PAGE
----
Saype, land artist from France, living and working in Switzerland. Photography © Valentin Flauraud

1.Could you introduce yourself and the purpose of your artistic work?

My name is Saype, and I’m an artist. I have developed a biodegradable paint with charcoal and chalk that allows me to create huge ephemeral public artworks directly on the grass. I have been painting gigantic frescoes on the grass with this special paint since 2013.

2.How important are social networks in your work?

It seems to me that a good part of an artist’s work is to convey ideas, messages, emotions. Social networks create direct links with our audience and allow artists to be in contact with our community and therefore it has become essential for artists today.

3.Could you share with us the impact of the crisis on the promotion of your work and the way you are facing this situation?

For my part, working outside and traveling a lot, the crisis has completely affected my plans. On the other hand, I took the opportunity to work differently and even made a work of art called ‘Beyond Crisis’, widely relayed by the media around the crisis that we are currently experiencing.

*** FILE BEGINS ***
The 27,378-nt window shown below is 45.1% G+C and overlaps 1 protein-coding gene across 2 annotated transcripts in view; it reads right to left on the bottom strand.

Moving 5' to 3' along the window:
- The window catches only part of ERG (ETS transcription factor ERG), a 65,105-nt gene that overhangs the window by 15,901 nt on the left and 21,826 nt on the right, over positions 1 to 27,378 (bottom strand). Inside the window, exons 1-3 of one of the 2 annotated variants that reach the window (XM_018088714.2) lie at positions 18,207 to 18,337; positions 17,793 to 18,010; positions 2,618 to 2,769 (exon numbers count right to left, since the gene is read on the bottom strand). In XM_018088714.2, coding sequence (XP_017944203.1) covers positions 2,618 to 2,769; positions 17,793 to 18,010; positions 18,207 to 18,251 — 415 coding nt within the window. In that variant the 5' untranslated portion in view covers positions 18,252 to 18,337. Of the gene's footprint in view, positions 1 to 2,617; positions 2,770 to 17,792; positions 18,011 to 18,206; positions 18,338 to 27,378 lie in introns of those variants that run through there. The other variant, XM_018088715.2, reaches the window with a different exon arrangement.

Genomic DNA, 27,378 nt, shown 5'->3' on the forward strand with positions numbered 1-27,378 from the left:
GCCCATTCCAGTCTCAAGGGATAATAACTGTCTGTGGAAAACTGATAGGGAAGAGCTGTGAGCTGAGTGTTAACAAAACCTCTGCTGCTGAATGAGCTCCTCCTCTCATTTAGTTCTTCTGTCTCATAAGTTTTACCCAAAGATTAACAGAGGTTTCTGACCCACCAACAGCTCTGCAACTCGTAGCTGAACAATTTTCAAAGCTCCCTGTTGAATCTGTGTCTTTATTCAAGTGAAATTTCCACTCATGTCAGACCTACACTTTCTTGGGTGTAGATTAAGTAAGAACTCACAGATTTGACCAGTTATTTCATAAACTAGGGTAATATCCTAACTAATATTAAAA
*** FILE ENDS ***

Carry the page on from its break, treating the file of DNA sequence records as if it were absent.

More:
For me, this art work was a way to send a message of hope and togetherness to the world. During these times of pandemic, a majority of the world population is confined. Although we are all affected, we live different challenges or struggles and I choose to paint this fresco… close to home to share with you an optimistic message and a breath of fresh air.

4.What’s your favorite museum and why?

The world because it is accessible to everyone and fascinates me.

Interview by Louise Coussieu Baylac, contributor


Saype on social networks: Instagram – Facebook

Saype was born as Guillaume Legros in 1989 in Belfort (France) and currently lives in Bulle (Switzerland). Self-taught artist, he begins painting at the age of fourteen through graffiti. Rapidly, he works between the street and his studio and exposes his first works in the gallery at the age of sixteen. He is considered as the pioneer of the land art movement with his gigantic biodegradable paintings on the grass.

In 2019, he was selected as one of the most influential personalities of the cultural world by Forbes (30 under 30). The same year, Saype made a huge land art painting dedicated to the refugee association SOS Mediterranée in Paris – a 15 000 sq m 100% biodegradable painting on the Champ de Mars, just under the Eiffel Tower. His project made waves with features in BBC News, Financial Times, CNN, The Guardian, The Economist etc. For Saype, art must be a tool furthering social advances and helping social conflicts.